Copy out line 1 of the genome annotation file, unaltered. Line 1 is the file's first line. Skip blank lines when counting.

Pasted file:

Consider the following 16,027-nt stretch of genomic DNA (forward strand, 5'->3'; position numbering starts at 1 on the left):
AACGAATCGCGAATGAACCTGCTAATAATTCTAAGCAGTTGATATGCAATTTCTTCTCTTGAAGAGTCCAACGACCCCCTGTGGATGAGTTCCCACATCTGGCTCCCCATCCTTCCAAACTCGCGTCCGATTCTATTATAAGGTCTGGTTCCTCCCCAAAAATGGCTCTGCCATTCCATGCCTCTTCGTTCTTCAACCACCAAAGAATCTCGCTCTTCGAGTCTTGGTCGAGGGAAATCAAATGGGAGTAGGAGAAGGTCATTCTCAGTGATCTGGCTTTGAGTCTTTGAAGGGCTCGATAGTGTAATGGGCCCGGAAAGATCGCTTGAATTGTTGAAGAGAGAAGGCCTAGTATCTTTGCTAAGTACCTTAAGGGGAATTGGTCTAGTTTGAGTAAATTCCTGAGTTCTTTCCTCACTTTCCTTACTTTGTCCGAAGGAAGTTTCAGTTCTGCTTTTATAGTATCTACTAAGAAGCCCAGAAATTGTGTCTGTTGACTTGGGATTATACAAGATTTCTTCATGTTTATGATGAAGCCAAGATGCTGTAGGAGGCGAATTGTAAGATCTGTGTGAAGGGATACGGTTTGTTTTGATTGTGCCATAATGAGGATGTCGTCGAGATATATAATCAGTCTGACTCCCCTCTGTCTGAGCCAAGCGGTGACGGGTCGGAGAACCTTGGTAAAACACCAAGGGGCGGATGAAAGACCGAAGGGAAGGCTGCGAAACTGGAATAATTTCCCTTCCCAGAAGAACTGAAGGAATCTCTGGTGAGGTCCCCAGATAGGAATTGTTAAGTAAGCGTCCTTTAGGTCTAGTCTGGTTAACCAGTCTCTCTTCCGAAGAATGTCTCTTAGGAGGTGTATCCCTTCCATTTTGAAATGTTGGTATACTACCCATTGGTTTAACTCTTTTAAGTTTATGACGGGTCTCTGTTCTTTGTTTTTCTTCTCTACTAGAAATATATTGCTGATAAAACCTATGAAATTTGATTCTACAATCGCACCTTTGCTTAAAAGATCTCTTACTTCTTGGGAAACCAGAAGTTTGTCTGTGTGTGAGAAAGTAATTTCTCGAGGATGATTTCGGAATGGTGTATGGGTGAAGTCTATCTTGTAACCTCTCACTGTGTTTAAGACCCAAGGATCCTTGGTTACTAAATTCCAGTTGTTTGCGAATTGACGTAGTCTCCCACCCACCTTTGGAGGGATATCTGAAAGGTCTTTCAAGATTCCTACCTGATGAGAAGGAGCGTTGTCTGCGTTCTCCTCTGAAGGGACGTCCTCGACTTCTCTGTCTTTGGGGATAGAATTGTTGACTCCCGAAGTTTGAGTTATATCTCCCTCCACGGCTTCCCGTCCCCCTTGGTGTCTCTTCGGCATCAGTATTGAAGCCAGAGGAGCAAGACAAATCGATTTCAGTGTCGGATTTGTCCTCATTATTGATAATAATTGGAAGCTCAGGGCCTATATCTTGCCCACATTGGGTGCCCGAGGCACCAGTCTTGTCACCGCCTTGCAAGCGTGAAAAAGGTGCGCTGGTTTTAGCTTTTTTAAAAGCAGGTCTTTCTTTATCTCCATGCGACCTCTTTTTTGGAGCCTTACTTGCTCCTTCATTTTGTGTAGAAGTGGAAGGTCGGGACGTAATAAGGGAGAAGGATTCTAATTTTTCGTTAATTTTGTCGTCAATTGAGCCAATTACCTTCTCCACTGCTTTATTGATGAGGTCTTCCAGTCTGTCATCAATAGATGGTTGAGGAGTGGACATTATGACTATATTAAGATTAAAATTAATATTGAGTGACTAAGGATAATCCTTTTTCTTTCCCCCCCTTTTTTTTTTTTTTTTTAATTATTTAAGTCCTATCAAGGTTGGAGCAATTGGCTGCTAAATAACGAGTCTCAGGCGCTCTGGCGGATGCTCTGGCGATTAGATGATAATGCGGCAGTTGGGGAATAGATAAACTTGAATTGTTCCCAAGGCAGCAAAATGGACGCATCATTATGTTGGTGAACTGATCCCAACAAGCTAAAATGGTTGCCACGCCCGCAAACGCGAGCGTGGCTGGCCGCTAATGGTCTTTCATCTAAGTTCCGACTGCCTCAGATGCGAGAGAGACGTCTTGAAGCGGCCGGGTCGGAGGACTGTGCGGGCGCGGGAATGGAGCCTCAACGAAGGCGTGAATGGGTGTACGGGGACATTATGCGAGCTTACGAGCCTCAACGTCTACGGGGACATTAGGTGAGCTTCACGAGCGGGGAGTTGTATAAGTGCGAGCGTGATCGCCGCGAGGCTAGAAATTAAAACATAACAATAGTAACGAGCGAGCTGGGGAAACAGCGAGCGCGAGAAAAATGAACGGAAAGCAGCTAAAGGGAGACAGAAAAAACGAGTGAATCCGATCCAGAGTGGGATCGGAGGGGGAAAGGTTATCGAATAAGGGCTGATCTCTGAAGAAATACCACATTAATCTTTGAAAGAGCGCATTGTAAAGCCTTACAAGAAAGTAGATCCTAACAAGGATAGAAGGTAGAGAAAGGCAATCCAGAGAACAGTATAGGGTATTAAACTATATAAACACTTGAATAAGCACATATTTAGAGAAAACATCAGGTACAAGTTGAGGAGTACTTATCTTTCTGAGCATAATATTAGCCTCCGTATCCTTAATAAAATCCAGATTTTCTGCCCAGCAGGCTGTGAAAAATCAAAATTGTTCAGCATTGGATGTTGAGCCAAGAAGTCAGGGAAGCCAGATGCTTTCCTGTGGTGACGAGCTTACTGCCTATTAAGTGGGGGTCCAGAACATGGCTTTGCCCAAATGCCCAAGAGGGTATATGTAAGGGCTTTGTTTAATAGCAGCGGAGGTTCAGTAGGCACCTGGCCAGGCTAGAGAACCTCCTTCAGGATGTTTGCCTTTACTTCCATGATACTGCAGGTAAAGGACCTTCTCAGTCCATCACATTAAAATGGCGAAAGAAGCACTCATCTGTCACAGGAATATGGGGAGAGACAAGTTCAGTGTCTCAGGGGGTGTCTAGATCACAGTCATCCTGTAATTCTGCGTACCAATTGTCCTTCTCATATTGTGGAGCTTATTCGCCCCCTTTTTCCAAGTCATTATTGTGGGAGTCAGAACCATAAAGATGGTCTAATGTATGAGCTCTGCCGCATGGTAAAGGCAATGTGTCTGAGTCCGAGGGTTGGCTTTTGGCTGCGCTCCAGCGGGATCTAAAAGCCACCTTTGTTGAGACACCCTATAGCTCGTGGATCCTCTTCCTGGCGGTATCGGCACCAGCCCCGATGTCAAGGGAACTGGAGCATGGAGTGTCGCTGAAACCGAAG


Consider the following 16,027-nt stretch of genomic DNA (forward strand, 5'->3'; position numbering starts at 1 on the left):